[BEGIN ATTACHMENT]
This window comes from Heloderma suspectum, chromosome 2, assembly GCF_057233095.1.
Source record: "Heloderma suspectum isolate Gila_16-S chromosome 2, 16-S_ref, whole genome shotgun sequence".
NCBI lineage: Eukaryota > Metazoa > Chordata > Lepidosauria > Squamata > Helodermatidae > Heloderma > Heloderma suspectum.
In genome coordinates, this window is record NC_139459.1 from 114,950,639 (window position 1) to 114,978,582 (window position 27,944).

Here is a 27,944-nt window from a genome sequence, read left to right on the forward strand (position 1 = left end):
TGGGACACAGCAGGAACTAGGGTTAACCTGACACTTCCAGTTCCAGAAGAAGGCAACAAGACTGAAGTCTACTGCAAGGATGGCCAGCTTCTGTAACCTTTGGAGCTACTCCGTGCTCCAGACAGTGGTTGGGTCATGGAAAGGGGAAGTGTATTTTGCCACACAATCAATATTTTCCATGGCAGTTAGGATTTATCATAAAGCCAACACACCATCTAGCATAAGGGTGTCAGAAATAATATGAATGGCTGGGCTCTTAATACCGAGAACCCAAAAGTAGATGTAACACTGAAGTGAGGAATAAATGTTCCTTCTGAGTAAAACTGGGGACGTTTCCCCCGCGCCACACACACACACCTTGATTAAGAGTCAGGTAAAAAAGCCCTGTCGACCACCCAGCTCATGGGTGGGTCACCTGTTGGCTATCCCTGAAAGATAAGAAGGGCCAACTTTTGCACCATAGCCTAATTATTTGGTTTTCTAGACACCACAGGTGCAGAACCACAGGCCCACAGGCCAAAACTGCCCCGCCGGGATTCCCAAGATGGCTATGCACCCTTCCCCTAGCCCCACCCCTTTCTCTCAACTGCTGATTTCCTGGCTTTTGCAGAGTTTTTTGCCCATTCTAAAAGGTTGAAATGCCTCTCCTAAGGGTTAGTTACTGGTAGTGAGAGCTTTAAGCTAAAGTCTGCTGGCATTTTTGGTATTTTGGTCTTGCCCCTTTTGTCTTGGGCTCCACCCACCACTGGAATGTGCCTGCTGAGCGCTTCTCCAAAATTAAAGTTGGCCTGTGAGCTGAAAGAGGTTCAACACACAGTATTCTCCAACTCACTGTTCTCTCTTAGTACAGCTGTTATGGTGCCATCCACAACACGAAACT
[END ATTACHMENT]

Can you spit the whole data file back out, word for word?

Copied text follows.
This window comes from Heloderma suspectum, chromosome 2, assembly GCF_057233095.1.
Source record: "Heloderma suspectum isolate Gila_16-S chromosome 2, 16-S_ref, whole genome shotgun sequence".
NCBI lineage: Eukaryota > Metazoa > Chordata > Lepidosauria > Squamata > Helodermatidae > Heloderma > Heloderma suspectum.
In genome coordinates, this window is record NC_139459.1 from 114,950,639 (window position 1) to 114,978,582 (window position 27,944).

Here is a 27,944-nt window from a genome sequence, read left to right on the forward strand (position 1 = left end):
TGGGACACAGCAGGAACTAGGGTTAACCTGACACTTCCAGTTCCAGAAGAAGGCAACAAGACTGAAGTCTACTGCAAGGATGGCCAGCTTCTGTAACCTTTGGAGCTACTCCGTGCTCCAGACAGTGGTTGGGTCATGGAAAGGGGAAGTGTATTTTGCCACACAATCAATATTTTCCATGGCAGTTAGGATTTATCATAAAGCCAACACACCATCTAGCATAAGGGTGTCAGAAATAATATGAATGGCTGGGCTCTTAATACCGAGAACCCAAAAGTAGATGTAACACTGAAGTGAGGAATAAATGTTCCTTCTGAGTAAAACTGGGGACGTTTCCCCCGCGCCACACACACACACCTTGATTAAGAGTCAGGTAAAAAAGCCCTGTCGACCACCCAGCTCATGGGTGGGTCACCTGTTGGCTATCCCTGAAAGATAAGAAGGGCCAACTTTTGCACCATAGCCTAATTATTTGGTTTTCTAGACACCACAGGTGCAGAACCACAGGCCCACAGGCCAAAACTGCCCCGCCGGGATTCCCAAGATGGCTATGCACCCTTCCCCTAGCCCCACCCCTTTCTCTCAACTGCTGATTTCCTGGCTTTTGCAGAGTTTTTTGCCCATTCTAAAAGGTTGAAATGCCTCTCCTAAGGGTTAGTTACTGGTAGTGAGAGCTTTAAGCTAAAGTCTGCTGGCATTTTTGGTATTTTGGTCTTGCCCCTTTTGTCTTGGGCTCCACCCACCACTGGAATGTGCCTGCTGAGCGCTTCTCCAAAATTAAAGTTGGCCTGTGAGCTGAAAGAGGTTCAACACACAGTATTCTCCAACTCACTGTTCTCTCTTAGTACAGCTGTTATGGTGCCATCCACAACACGAAACT